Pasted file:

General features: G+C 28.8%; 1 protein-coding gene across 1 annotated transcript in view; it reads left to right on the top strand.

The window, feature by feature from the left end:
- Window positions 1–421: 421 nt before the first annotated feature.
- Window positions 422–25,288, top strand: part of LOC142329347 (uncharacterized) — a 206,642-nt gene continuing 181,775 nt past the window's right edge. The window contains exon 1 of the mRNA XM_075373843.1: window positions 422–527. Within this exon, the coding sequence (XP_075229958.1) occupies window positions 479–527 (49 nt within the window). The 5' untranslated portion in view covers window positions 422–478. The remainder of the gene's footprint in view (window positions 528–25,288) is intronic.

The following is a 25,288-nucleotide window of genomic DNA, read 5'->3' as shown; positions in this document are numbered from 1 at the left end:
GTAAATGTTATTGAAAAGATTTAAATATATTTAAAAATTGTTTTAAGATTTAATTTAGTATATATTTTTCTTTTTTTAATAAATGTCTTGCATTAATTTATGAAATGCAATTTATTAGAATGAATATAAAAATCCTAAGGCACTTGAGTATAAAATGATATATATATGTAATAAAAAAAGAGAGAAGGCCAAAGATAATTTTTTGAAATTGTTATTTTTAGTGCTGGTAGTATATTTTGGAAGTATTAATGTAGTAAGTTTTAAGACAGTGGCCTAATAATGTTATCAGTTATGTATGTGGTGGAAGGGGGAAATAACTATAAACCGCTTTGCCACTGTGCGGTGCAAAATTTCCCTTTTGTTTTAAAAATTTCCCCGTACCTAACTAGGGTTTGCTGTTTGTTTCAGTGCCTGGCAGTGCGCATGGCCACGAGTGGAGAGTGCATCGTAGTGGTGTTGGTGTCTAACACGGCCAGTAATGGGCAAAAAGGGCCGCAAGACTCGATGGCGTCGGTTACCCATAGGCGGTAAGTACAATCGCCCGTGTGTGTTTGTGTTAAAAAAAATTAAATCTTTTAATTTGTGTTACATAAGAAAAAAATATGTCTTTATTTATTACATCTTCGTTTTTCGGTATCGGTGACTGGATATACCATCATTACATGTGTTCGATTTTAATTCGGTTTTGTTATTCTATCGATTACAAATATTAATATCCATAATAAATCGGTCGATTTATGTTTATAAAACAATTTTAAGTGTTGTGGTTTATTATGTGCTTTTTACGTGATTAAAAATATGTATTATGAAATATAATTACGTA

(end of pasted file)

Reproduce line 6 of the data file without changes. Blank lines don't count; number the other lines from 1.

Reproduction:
GTAAATGTTATTGAAAAGATTTAAATATATTTAAAAATTGTTTTAAGATTTAATTTAGTATATATTTTTCTTTTTTTAATAAATGTCTTGCATTAATTTATGAAATGCAATTTATTAGAATGAATATAAAAATCCTAAGGCACTTGAGTATAAAATGATATATATATGTAATAAAAAAAGAGAGAAGGCCAAAGATAATTTTTTGAAATTGTTATTTTTAGTGCTGGTAGTATATTTTGGAAGTATTAATGTAGTAAGTTTTAAGACAGTGGCCTAATAATGTTATCAGTTATGTATGTGGTGGAAGGGGGAAATAACTATAAACCGCTTTGCCACTGTGCGGTGCAAAATTTCCCTTTTGTTTTAAAAATTTCCCCGTACCTAACTAGGGTTTGCTGTTTGTTTCAGTGCCTGGCAGTGCGCATGGCCACGAGTGGAGAGTGCATCGTAGTGGTGTTGGTGTCTAACACGGCCAGTAATGGGCAAAAAGGGCCGCAAGACTCGATGGCGTCGGTTACCCATAGGCGGTAAGTACAATCGCCCGTGTGTGTTTGTGTTAAAAAAAATTAAATCTTTTAATTTGTGTTACATAAGAAAAAAATATGTCTTTATTTATTACATCTTCGTTTTTCGGTATCGGTGACTGGATATACCATCATTACATGTGTTCGATTTTAATTCGGTTTTGTTATTCTATCGATTACAAATATTAATATCCATAATAAATCGGTCGATTTATGTTTATAAAACAATTTTAAGTGTTGTGGTTTATTATGTGCTTTTTACGTGATTAAAAATATGTATTATGAAATATAATTACGTA